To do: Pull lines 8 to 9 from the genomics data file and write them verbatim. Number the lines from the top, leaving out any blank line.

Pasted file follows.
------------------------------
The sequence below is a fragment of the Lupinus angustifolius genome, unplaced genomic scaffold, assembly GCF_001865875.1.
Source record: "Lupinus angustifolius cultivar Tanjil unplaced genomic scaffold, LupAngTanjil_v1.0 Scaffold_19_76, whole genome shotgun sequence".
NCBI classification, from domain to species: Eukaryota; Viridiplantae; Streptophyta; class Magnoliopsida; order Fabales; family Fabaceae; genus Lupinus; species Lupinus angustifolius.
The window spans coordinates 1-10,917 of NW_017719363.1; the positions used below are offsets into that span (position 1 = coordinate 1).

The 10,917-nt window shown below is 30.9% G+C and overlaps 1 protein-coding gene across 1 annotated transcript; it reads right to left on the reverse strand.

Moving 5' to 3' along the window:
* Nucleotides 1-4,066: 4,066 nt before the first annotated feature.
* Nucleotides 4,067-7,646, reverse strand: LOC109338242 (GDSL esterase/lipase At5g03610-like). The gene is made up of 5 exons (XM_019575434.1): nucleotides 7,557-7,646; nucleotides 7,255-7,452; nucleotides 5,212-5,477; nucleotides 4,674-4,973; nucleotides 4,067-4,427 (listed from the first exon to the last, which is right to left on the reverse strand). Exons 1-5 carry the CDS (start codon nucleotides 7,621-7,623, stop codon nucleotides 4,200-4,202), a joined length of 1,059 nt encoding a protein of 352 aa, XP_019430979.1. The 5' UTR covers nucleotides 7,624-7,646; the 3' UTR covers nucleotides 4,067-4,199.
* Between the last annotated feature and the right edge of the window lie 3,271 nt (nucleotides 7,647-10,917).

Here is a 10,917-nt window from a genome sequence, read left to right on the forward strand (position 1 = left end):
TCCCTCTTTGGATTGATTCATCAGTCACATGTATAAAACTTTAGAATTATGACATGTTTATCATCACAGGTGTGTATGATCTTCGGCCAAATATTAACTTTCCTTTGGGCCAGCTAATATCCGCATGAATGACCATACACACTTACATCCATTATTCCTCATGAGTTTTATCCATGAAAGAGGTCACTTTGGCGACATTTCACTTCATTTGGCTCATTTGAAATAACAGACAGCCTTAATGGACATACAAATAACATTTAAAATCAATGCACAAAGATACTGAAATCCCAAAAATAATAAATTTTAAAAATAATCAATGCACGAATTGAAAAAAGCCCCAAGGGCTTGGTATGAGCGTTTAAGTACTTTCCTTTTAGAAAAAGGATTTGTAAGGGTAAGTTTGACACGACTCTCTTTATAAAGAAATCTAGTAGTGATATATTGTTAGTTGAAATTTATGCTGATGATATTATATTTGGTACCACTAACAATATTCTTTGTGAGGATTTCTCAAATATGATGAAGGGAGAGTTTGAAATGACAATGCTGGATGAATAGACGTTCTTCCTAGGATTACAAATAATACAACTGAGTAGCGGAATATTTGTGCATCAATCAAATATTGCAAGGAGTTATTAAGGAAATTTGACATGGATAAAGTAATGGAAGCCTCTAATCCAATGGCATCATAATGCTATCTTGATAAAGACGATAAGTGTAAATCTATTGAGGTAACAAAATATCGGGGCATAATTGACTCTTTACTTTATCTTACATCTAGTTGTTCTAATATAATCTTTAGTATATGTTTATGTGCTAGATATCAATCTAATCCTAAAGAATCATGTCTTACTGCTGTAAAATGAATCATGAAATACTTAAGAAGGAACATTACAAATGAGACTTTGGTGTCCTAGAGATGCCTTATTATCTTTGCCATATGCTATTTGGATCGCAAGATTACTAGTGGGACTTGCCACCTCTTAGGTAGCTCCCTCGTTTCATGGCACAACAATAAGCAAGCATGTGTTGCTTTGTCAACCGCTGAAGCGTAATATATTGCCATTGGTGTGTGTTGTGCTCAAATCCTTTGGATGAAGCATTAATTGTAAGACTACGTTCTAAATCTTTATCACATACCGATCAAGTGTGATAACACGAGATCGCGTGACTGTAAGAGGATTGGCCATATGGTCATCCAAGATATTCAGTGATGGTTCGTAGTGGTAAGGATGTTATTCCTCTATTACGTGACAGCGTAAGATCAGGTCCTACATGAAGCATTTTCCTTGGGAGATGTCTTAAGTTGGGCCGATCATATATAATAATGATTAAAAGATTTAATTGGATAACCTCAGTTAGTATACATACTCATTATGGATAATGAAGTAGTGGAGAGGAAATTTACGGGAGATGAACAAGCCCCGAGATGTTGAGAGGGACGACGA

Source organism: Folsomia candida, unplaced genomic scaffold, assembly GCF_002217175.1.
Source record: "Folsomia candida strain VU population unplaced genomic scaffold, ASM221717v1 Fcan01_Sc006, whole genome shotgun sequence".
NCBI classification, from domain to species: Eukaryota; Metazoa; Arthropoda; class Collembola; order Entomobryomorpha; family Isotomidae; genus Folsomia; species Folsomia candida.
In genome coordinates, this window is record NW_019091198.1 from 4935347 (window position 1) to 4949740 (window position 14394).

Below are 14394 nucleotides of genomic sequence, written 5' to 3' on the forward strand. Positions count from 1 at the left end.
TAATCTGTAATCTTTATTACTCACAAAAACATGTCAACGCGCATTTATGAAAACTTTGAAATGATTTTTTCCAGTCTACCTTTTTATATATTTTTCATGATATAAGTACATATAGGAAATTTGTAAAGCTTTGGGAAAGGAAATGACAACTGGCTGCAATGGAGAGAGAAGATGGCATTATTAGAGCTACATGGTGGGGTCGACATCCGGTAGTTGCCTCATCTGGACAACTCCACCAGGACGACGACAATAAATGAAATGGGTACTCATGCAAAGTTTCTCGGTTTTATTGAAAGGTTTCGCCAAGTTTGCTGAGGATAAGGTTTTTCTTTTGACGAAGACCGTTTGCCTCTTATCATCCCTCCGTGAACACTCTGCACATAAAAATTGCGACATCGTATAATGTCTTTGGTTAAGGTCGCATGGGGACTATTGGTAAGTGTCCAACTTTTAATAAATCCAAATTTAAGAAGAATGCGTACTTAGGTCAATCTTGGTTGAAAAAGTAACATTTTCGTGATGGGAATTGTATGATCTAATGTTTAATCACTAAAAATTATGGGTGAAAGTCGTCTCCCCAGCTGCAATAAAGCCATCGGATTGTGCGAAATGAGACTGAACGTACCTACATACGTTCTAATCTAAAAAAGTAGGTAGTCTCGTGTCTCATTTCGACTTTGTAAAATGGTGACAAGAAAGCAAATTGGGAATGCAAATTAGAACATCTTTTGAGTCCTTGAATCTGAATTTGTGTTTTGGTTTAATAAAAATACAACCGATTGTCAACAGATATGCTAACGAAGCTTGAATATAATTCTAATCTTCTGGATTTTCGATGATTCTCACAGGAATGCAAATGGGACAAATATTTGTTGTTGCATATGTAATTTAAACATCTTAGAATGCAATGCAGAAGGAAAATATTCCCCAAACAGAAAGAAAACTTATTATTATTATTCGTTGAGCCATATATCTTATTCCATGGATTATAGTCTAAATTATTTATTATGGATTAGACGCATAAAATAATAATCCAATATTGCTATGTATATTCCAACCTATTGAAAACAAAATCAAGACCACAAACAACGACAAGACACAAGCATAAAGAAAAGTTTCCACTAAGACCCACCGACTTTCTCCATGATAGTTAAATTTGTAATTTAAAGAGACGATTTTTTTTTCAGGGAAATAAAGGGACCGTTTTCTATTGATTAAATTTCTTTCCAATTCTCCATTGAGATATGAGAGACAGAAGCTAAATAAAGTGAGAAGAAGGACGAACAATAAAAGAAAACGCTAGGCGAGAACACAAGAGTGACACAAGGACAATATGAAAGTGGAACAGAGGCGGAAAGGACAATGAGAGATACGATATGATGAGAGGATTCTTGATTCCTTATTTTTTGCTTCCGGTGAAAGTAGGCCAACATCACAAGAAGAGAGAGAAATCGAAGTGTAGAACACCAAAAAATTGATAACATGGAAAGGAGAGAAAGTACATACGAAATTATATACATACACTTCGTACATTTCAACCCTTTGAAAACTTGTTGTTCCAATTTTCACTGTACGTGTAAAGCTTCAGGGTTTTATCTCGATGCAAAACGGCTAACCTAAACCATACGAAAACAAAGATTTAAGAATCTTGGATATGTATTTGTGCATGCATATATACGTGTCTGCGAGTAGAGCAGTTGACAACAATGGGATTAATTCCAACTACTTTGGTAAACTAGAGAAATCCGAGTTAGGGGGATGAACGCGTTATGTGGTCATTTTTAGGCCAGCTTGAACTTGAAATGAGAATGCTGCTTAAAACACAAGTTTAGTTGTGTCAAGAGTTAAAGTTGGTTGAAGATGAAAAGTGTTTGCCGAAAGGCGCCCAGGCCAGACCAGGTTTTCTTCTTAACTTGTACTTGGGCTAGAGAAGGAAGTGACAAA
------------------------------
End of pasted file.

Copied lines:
* Nucleotides 4,067-7,646, reverse strand: LOC109338242 (GDSL esterase/lipase At5g03610-like). The gene is made up of 5 exons (XM_019575434.1): nucleotides 7,557-7,646; nucleotides 7,255-7,452; nucleotides 5,212-5,477; nucleotides 4,674-4,973; nucleotides 4,067-4,427 (listed from the first exon to the last, which is right to left on the reverse strand). Exons 1-5 carry the CDS (start codon nucleotides 7,621-7,623, stop codon nucleotides 4,200-4,202), a joined length of 1,059 nt encoding a protein of 352 aa, XP_019430979.1. The 5' UTR covers nucleotides 7,624-7,646; the 3' UTR covers nucleotides 4,067-4,199.
* Between the last annotated feature and the right edge of the window lie 3,271 nt (nucleotides 7,647-10,917).